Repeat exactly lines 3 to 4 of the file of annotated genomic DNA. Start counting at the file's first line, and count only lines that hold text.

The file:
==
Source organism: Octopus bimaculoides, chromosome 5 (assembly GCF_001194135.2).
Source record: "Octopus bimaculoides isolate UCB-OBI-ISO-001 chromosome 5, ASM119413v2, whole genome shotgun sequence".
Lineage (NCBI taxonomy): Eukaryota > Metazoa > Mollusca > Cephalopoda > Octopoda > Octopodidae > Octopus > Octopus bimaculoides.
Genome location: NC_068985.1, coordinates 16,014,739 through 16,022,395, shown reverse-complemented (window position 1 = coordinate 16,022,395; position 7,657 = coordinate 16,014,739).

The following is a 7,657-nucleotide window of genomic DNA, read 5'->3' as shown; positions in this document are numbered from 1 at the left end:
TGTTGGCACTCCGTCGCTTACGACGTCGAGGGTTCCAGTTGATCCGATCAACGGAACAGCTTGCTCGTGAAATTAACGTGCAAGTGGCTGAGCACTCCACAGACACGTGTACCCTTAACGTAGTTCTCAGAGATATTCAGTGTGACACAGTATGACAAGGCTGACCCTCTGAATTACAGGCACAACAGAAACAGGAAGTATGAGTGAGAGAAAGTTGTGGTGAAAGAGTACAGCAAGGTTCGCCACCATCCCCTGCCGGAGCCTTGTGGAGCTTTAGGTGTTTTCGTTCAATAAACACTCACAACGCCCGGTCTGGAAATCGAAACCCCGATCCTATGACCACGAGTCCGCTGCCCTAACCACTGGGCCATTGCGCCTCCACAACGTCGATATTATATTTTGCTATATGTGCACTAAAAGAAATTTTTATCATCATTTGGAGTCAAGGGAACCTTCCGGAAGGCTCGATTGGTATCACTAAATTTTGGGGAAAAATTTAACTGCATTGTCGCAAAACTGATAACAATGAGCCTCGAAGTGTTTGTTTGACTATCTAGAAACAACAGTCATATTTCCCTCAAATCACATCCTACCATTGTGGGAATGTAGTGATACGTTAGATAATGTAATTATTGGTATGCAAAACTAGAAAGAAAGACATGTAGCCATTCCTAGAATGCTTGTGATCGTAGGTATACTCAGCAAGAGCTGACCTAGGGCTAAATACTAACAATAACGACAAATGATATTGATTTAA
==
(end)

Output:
Lineage (NCBI taxonomy): Eukaryota > Metazoa > Mollusca > Cephalopoda > Octopoda > Octopodidae > Octopus > Octopus bimaculoides.
Genome location: NC_068985.1, coordinates 16,014,739 through 16,022,395, shown reverse-complemented (window position 1 = coordinate 16,022,395; position 7,657 = coordinate 16,014,739).